NBC Shakes Up Development

Jun 16, 2003  •  Post A Comment

Pitch season is gearing up, and agents, writers and producers will find new faces to pitch to at NBC.
Kevin Reilly, entertainment president at FX, is moving to NBC in a new position as president of prime-time development, which was created in a major restructuring of the network’s development department. Mr. Reilly will oversee all aspects of the network’s prime-time development and oversee NBC Studios. He will report to NBC Entertainment President Jeff Zucker.
However, Mr. Reilly’s contract at FX isn’t up until the end of August, and he is still working out his exact start date at NBC. Mr. Reilly said he expects to start at NBC sometime in late summer. Some industry insiders speculate that could put NBC at a disadvantage, because networks are taking more pitch in the summer than in previous years, and Mr. Reilly won’t be there to hear them.
NBC isn’t concerned because the majority of pitches don’t really happen until September, said an NBC spokeswoman. “It’s not a concern,” she said. “Jeff [Zucker] is around and can take any pitches, as can Angela [Bromstad] and Chris Conti and Cheryl Dolins. They are all here and capable.”
Ms. Bromstad, who has been senior VP of drama development at NBC, was promoted to head NBC Studios as executive VP of NBC Studios. Ms. Dolins, who has been VP, prime-time series, NBC Studios, will become senior VP, comedy development at NBC, replacing JoAnn Alfano, who announced her departure last week to head the TV unit at Lorne Michael’s Broadway Video. Both will report to Mr. Reilly. Mr. Conti remains senior VP of drama development at NBC.
Left out of the new structure is Karey Burke, executive VP, prime-time development, and NBC Studios President Ted Harbert. Both will remain at the network through the transition, with Ms. Burke expected to stay until mid-July and Mr. Harbert through the end of June.
Mr. Reilly said he considered staying at FX but he just couldn’t pass up the opportunity to return to NBC, where he started his career. He spent six years at the network in positions ranging from manager of creative affairs for NBC Productions to VP of drama development for NBC Entertainment.
“NBC finds itself right now [as] still the dominant network with a lot of firepower left in the schedule but looking to that next generation of hits and needing to replace some of the biggest hits on the schedule,” Mr. Reilly said. “That’s a really opportune time to come. Some would say that’s a perilous time to come. I think that kind of peril gives you great focus.”
With “Friends” and “Frasier” ending their runs next year and “ER” and “Law & Order” aging, NBC is in need of fresh hits. And while NBC has found critical success with new dramas such as “The West Wing,” “Boomtown” and “American Dreams,” none have become huge breakout hits like CBS’s “CSI” or Fox’s “American Idol.”
At FX, Mr. Reilly played a large role in repositioning the network from a place to see off-network repeats to a destination for original programming. He developed series such as “The Shield,” which won a Golden Globe Award for Best Drama Series, “Lucky” and the upcoming drama series “Nip/Tuck,” which has received a lot of positive buzz.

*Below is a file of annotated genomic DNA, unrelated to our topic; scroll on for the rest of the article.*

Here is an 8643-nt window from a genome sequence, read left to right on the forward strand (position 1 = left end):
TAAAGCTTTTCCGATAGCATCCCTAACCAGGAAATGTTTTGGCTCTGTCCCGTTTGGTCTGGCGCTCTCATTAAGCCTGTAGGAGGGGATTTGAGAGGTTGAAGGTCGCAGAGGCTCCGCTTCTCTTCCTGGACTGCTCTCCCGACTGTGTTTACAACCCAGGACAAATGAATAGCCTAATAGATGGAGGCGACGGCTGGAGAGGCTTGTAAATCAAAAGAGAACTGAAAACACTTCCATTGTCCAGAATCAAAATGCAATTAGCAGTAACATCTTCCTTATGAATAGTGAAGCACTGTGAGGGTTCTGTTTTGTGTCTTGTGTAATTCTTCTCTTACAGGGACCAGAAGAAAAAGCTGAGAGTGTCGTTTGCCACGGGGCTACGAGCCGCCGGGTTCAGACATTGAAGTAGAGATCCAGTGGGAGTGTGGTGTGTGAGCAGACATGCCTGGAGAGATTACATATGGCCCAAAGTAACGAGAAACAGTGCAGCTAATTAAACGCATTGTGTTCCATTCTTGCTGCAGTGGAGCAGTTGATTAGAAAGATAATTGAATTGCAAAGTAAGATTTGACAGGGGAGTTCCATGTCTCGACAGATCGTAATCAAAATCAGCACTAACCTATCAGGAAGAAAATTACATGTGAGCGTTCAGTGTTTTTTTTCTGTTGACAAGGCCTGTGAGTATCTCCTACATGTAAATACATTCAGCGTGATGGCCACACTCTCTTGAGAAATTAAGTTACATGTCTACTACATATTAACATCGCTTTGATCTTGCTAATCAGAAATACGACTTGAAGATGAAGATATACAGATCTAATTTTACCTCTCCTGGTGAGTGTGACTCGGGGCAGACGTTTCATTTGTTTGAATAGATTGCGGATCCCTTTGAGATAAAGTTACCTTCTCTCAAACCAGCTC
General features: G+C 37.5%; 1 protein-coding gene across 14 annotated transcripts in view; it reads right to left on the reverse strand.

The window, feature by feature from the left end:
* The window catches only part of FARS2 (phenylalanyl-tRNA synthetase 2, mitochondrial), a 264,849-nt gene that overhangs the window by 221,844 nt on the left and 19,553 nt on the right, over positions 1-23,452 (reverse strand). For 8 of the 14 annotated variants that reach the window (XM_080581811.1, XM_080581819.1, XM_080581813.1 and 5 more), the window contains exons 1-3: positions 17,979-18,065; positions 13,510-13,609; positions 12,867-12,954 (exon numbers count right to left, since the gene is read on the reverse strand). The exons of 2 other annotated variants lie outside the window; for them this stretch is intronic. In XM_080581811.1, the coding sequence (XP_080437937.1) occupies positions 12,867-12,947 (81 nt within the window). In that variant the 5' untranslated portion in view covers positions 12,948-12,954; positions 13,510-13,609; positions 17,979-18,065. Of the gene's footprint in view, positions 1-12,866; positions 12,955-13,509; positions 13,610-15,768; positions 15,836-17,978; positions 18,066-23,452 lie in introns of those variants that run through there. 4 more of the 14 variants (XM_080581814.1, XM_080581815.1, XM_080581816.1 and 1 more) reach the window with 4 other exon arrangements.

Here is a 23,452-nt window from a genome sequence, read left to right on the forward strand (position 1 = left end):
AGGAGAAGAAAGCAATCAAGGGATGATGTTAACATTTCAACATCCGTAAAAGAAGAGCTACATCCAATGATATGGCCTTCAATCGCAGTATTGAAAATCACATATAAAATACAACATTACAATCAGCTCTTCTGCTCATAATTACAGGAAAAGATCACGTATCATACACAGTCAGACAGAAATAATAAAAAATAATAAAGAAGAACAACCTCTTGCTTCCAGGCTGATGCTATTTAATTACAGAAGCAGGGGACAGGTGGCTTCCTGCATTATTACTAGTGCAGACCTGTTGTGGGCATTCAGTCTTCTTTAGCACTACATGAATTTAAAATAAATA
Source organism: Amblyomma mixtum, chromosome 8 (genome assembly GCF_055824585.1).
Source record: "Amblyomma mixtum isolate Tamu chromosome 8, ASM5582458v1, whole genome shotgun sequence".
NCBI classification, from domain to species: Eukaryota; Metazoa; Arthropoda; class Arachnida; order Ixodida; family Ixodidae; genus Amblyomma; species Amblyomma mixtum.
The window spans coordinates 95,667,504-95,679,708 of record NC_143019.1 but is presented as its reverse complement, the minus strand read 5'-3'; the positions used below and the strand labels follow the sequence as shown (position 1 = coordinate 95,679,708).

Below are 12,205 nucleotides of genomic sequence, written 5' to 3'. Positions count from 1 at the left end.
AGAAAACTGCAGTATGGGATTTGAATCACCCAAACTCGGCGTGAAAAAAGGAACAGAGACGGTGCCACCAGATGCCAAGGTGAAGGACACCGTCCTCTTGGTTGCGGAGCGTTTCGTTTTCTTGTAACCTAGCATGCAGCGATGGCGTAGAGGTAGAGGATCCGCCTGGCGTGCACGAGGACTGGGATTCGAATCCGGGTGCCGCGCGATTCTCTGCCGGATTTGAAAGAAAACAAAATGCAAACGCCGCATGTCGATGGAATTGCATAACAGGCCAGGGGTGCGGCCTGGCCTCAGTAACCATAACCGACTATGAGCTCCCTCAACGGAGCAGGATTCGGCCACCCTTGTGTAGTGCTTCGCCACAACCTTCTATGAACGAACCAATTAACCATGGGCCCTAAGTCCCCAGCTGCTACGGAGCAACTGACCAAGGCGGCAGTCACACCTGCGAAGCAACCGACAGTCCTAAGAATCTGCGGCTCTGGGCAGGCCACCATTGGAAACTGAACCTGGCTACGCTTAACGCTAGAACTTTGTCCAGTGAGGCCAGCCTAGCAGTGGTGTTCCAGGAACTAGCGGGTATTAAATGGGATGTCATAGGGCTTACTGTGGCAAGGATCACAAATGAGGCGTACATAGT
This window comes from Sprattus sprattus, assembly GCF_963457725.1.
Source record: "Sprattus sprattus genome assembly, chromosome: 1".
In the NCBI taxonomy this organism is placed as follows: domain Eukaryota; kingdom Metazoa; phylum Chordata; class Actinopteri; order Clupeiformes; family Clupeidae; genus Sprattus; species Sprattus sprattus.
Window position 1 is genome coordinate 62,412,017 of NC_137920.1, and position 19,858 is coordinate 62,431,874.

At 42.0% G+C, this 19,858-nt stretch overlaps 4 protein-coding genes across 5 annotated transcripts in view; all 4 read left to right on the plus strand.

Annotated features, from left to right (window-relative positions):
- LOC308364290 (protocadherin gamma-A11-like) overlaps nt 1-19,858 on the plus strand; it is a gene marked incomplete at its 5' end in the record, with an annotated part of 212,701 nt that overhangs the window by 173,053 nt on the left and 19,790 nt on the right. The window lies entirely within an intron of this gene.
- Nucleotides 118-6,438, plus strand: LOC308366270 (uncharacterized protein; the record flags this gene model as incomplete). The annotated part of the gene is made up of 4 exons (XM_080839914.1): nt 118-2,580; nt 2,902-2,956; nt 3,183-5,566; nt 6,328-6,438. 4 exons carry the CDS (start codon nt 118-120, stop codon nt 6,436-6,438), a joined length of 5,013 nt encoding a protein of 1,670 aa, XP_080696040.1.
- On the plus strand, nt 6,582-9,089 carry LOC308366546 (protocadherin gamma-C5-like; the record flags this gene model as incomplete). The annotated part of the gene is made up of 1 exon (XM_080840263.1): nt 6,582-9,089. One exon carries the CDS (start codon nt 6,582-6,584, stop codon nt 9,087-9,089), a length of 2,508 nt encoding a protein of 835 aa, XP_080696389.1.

NBC Entertainment President Jeff Zucker said he’s only known Mr. Reilly well for a couple months, but that the job Mr. Reilly’s done at FX caught Mr. Zucker’s eye.
“Kevin obviously knows NBC very well, having grown up here and having been involved in the creation of some great shows here,” Mr. Zucker said. “He’s proved in the last couple years that he’s one of the best programmers and developers of his generation. He’s combined commercial sensibilities with quality sensibilities that are a perfect fit for NBC.”
Mr. Zucker said Mr. Reilly would have the power to greenlight projects. “He’s going to have a free rein, but I’ll be there and still be very involved,” Mr. Zucker said.
Mr. Zucker said he decided to make the slew of personnel changes while the network was on top and from a position of strength.
“I just thought that it was the right time to take a look at the way we were structured,” he said. “Unlike studios like Touchstone and 20th, which are affiliated with networks, this company’s studio only produces for this network, so I thought we should be as closely aligned as possible.”
Mr. Reilly said Ms. Burke’s and Mr. Harbert’s departures were the result of mutual decisions and that they both could remain in the NBC family with production deals.
Ms. Burke has been rumored to be considering forming a production company with former ABC Entertainment President Jamie Tarses.
FX will fill Mr. Reilly’s position but does not have a timetable in mind.
Mr. Reilly’s appointment is widely seen in the industry as making him the heir apparent to the entertainment president position when Mr. Zucker leaves to move up the corporate ladder in New York. Mr. Reilly said he’s aware of the talk, but, “We’re going to take it one step at a time.”
Mr. Zucker said succession was not discussed.
Other changes in the development ranks include Katherine Pope to VP of drama development at NBC from VP, prime-time series, at NBC Studios, and Renate Radford to manager prime-time series, NBC Studios from associate in NBC’s drama development department.